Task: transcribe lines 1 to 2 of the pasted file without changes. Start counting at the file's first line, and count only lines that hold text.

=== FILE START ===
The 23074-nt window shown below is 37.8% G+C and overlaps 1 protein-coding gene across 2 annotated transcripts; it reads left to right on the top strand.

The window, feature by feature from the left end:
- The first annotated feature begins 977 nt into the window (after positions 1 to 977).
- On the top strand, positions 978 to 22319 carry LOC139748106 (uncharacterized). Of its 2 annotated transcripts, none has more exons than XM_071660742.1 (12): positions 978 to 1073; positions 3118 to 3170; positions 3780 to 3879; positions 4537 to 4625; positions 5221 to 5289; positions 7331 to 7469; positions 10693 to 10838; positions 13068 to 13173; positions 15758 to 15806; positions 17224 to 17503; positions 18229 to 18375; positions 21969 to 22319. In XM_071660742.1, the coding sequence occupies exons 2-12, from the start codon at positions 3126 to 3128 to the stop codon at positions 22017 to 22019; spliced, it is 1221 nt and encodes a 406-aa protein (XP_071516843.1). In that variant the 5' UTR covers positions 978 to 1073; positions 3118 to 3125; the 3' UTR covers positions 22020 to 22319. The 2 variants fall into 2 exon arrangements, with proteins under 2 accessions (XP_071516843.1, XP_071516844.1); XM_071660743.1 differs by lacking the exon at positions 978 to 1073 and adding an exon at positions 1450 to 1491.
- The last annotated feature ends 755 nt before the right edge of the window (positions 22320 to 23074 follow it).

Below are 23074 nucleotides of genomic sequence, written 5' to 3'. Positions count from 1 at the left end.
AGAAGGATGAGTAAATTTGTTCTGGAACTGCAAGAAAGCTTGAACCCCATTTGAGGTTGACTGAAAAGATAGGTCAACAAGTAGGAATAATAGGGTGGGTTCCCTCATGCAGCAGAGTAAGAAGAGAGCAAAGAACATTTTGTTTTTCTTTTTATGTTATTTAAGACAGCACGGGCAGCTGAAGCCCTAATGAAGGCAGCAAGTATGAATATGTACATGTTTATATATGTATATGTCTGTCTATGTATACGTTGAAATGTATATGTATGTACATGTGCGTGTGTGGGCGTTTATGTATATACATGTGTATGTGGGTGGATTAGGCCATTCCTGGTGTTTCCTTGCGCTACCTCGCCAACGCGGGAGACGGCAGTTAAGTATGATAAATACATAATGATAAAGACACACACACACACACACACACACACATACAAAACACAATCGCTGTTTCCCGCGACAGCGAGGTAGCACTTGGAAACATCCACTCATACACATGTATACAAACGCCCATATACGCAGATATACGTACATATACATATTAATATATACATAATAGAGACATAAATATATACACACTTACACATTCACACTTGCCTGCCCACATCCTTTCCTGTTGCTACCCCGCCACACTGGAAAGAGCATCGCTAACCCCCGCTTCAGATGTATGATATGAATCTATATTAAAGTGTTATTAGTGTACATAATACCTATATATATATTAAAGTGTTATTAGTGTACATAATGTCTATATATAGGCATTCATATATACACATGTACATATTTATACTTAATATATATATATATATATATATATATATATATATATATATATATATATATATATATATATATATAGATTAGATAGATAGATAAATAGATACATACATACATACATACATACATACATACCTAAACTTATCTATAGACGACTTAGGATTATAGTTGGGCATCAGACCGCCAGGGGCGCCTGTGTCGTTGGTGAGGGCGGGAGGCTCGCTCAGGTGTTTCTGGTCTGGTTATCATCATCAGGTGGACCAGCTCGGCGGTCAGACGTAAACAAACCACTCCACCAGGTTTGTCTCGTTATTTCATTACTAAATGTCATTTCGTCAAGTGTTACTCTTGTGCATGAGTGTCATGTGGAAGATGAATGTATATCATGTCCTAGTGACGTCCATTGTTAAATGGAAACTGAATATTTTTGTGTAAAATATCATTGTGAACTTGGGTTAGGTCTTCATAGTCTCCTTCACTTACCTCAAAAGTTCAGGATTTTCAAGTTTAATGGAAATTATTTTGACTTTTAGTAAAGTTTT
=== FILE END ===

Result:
The 23074-nt window shown below is 37.8% G+C and overlaps 1 protein-coding gene across 2 annotated transcripts; it reads left to right on the top strand.

The window, feature by feature from the left end: